Clinical trials, which test the safety and efficacy of drugs in a controlled population, cannot identify all safety issues associated with drugs because the size and characteristics of the target population, duration of use, the concomitant disease conditions and therapies differ markedly in actual usage conditions. On the outpatient side, medication related morbidity and mortality in the United States is estimated to result in 100,000 deaths and $177 billion in cost annually. On the inpatient side, it is estimated that roughly 30% of hospital stays have an adverse drug event. Current one-drug-at-a-time methods for surveillance are woefully inadequate because no one monitors the "real life" situation of patients getting over 3 concomitant drugs in the context of multiple co-morbidities. In preliminary work, we have built an annotation and analysis pipeline that uses the knowledge-graph formed by public biomedical ontologies for the purpose data-mining unstructured clinical notes. We have demonstrated that we can reproduce drug safety signals from the clinical notes on average 2.7 years ahead of the issue of a drug safety alert. Using this pipeline, we propose: 1) to identfy and prioritize multi-drug combinations that are worth testing;2) to develop methods for discovering adverse event profiles of multi- drug combinations;and 3) to create an EHR derived catalogue of potential adverse events of multi-drug combinations. We will use hierarchies provided by existing public ontologies for drugs, diseases and side- effects to improve signal detection by aggregation, to reduce multiple hypothesis testing and to make a search for multi-drug side effects computationally tractable.

Public Health Relevance

We propose to combine data from electronic medical records, adverse event reports in AERS, and prior knowledge in curated knowledgebases to construct a data-driven safety profile for drugs. Successful development of novel methods will result in significant cost savings as well as a significant increase in patient safety, given the current rat (~30%) of occurrence of adverse drug events. Completion of the aims will result in the first of it kind, EHR derived, resource of adverse event profiles of drugs.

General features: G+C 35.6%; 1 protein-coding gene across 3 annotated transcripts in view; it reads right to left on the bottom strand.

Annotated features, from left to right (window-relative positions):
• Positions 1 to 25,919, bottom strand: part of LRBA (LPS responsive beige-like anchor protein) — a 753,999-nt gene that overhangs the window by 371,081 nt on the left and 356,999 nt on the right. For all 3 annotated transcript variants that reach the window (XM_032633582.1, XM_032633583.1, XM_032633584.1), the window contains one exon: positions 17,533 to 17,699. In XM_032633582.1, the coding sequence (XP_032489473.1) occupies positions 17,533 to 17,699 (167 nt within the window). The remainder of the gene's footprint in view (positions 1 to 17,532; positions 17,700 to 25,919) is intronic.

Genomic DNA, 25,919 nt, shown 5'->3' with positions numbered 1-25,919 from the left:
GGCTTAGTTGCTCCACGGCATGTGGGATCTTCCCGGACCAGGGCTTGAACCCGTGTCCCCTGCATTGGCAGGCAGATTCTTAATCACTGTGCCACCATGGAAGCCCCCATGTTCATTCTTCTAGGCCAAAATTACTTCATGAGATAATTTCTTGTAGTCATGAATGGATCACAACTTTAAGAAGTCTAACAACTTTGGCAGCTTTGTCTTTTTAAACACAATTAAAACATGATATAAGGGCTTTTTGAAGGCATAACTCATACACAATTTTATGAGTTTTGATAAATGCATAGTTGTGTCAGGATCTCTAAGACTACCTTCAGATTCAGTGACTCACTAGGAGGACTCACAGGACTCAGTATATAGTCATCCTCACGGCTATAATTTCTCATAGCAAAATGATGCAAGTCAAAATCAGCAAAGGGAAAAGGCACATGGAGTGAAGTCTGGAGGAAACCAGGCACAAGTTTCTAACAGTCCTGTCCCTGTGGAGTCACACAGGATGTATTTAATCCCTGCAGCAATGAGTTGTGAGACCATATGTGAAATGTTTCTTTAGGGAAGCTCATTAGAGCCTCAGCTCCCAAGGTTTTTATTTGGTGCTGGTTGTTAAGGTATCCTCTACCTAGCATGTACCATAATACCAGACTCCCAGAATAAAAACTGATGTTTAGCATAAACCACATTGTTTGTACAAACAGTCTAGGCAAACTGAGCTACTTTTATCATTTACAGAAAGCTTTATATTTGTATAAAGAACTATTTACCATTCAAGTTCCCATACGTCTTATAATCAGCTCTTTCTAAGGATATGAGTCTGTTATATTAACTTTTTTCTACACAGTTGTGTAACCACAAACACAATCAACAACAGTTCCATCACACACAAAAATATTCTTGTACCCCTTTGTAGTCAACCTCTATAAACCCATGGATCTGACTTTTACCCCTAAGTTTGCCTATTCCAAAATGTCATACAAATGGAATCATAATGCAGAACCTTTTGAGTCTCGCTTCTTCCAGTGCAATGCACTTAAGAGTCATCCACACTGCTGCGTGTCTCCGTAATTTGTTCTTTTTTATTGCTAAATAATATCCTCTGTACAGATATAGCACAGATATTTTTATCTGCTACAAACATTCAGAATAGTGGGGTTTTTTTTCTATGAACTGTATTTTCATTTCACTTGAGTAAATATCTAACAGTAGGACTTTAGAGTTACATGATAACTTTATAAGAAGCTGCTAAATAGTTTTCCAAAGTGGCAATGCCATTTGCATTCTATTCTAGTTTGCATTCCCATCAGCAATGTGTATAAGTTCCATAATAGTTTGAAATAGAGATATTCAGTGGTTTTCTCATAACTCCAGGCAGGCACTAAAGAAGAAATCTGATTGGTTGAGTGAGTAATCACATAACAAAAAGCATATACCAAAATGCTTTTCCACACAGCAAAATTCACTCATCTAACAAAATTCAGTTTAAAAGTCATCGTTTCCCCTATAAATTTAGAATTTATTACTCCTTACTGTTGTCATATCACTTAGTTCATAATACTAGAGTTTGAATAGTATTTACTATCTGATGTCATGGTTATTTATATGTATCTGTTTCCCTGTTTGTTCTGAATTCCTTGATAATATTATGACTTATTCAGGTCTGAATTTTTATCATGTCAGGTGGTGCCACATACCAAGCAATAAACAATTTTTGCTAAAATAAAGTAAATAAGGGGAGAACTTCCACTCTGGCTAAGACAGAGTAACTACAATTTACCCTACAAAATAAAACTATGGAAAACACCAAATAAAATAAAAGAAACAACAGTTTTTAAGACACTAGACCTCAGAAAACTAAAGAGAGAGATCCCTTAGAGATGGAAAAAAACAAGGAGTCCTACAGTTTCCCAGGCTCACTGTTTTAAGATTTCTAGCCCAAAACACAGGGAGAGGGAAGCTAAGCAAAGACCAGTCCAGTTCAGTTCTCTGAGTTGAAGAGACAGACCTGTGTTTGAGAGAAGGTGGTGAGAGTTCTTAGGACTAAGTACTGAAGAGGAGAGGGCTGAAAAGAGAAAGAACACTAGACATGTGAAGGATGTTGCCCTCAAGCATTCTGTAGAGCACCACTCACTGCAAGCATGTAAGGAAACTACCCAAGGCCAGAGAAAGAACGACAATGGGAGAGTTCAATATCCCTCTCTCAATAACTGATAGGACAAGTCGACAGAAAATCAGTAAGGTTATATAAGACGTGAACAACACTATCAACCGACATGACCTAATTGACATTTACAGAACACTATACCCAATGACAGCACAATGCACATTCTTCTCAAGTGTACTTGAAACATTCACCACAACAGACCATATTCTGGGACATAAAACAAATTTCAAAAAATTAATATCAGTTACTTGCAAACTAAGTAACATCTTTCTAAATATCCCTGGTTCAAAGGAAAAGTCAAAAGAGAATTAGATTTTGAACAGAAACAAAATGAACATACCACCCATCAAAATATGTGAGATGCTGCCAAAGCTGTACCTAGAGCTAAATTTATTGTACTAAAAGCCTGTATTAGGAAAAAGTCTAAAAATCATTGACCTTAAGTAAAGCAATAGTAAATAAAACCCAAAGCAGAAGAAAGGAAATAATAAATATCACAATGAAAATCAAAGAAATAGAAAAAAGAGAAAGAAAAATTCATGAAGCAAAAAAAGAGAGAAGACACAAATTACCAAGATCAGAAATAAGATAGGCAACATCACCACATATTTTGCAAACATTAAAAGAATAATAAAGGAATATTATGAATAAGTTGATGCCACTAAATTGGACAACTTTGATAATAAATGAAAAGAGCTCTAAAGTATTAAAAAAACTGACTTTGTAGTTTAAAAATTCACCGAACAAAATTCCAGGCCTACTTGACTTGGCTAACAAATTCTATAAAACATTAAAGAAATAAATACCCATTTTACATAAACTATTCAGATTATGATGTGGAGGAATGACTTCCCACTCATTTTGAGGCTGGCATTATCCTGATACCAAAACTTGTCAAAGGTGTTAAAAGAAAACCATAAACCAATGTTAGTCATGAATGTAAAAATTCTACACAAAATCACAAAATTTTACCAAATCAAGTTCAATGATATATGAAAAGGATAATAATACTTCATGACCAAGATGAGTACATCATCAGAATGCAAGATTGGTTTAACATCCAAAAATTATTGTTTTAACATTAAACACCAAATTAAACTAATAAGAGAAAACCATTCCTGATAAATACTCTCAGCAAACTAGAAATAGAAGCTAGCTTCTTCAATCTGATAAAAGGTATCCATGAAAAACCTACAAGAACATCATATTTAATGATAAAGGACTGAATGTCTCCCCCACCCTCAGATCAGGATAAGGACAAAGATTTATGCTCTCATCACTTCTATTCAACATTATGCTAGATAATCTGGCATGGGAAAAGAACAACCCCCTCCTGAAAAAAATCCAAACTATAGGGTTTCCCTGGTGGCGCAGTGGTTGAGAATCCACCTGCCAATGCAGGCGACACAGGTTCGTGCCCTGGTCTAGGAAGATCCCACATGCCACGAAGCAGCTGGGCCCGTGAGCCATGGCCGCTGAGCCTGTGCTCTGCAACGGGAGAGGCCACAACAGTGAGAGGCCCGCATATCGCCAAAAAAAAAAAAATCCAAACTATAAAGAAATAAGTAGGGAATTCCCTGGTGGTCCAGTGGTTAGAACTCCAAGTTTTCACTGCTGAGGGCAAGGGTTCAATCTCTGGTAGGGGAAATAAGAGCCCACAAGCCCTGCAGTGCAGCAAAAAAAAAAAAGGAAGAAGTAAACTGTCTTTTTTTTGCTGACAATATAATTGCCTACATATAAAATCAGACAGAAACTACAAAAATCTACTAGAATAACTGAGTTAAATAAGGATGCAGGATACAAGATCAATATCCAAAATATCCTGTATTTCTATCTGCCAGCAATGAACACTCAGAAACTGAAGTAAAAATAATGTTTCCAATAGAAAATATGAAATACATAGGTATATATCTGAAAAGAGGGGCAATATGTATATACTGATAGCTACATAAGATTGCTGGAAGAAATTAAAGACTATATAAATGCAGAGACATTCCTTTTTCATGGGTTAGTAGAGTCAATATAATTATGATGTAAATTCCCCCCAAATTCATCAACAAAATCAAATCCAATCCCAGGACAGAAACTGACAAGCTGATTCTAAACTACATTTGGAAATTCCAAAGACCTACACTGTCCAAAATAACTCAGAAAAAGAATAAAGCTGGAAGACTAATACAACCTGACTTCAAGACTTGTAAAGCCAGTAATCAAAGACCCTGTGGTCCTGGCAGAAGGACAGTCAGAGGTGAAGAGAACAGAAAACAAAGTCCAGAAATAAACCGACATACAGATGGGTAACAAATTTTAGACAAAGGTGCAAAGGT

Agency
National Institute of Health (NIH)
Type
Research Project (R01)
Project #
5R01GM101430-02
Application #
8728954
Study Section
Biodata Management and Analysis Study Section (BDMA)
Program Officer
Brazhnik, Paul
Project Start
Project End
Budget Start
Budget End
Support Year
2
Fiscal Year
2014
Total Cost
Indirect Cost
Name
Stanford University
Department
Internal Medicine/Medicine
Type
Schools of Medicine
DUNS #
City
Stanford
State
CA
Country
United States
Zip Code
94304
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Harpaz, Rave; Callahan, Alison; Tamang, Suzanne et al. (2014) Text mining for adverse drug events: the promise, challenges, and state of the art. Drug Saf 37:777-90
Huang, Sandy H; LePendu, Paea; Iyer, Srinivasan V et al. (2014) Toward personalizing treatment for depression: predicting diagnosis and severity. J Am Med Inform Assoc 21:1069-75